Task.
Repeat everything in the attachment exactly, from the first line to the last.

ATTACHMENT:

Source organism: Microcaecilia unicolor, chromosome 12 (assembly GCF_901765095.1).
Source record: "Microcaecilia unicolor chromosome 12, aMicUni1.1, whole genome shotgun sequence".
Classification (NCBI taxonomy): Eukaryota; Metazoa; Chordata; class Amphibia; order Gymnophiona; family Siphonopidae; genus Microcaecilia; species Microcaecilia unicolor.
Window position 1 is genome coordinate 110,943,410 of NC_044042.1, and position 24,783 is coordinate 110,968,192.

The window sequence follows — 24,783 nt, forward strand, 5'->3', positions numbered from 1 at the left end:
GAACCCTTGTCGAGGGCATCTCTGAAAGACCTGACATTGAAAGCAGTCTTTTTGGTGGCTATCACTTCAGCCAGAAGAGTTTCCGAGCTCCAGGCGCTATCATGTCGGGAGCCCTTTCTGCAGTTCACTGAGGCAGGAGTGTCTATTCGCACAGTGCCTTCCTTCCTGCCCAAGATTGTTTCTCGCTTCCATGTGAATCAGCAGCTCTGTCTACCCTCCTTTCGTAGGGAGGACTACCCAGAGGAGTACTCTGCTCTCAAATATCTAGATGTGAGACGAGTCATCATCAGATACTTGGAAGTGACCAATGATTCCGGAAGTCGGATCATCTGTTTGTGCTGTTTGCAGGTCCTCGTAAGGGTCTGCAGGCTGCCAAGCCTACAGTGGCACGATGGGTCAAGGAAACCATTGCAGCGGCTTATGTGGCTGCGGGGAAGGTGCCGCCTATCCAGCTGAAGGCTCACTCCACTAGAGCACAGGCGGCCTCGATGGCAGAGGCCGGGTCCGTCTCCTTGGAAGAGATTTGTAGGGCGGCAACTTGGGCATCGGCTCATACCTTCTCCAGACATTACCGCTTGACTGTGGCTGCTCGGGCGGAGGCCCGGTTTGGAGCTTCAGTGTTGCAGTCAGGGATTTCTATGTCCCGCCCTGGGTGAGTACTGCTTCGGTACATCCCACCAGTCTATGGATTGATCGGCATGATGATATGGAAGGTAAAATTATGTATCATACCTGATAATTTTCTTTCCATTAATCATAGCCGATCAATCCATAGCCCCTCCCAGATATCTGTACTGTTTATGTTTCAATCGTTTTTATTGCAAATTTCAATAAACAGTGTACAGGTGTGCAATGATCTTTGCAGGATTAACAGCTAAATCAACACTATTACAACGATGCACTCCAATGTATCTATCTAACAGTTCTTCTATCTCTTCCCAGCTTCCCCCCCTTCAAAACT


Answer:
Source organism: Microcaecilia unicolor, chromosome 12 (assembly GCF_901765095.1).
Source record: "Microcaecilia unicolor chromosome 12, aMicUni1.1, whole genome shotgun sequence".
Classification (NCBI taxonomy): Eukaryota; Metazoa; Chordata; class Amphibia; order Gymnophiona; family Siphonopidae; genus Microcaecilia; species Microcaecilia unicolor.
Window position 1 is genome coordinate 110,943,410 of NC_044042.1, and position 24,783 is coordinate 110,968,192.

The window sequence follows — 24,783 nt, forward strand, 5'->3', positions numbered from 1 at the left end:
GAACCCTTGTCGAGGGCATCTCTGAAAGACCTGACATTGAAAGCAGTCTTTTTGGTGGCTATCACTTCAGCCAGAAGAGTTTCCGAGCTCCAGGCGCTATCATGTCGGGAGCCCTTTCTGCAGTTCACTGAGGCAGGAGTGTCTATTCGCACAGTGCCTTCCTTCCTGCCCAAGATTGTTTCTCGCTTCCATGTGAATCAGCAGCTCTGTCTACCCTCCTTTCGTAGGGAGGACTACCCAGAGGAGTACTCTGCTCTCAAATATCTAGATGTGAGACGAGTCATCATCAGATACTTGGAAGTGACCAATGATTCCGGAAGTCGGATCATCTGTTTGTGCTGTTTGCAGGTCCTCGTAAGGGTCTGCAGGCTGCCAAGCCTACAGTGGCACGATGGGTCAAGGAAACCATTGCAGCGGCTTATGTGGCTGCGGGGAAGGTGCCGCCTATCCAGCTGAAGGCTCACTCCACTAGAGCACAGGCGGCCTCGATGGCAGAGGCCGGGTCCGTCTCCTTGGAAGAGATTTGTAGGGCGGCAACTTGGGCATCGGCTCATACCTTCTCCAGACATTACCGCTTGACTGTGGCTGCTCGGGCGGAGGCCCGGTTTGGAGCTTCAGTGTTGCAGTCAGGGATTTCTATGTCCCGCCCTGGGTGAGTACTGCTTCGGTACATCCCACCAGTCTATGGATTGATCGGCATGATGATATGGAAGGTAAAATTATGTATCATACCTGATAATTTTCTTTCCATTAATCATAGCCGATCAATCCATAGCCCCTCCCAGATATCTGTACTGTTTATGTTTCAATCGTTTTTATTGCAAATTTCAATAAACAGTGTACAGGTGTGCAATGATCTTTGCAGGATTAACAGCTAAATCAACACTATTACAACGATGCACTCCAATGTATCTATCTAACAGTTCTTCTATCTCTTCCCAGCTTCCCCCCCTTCAAAACT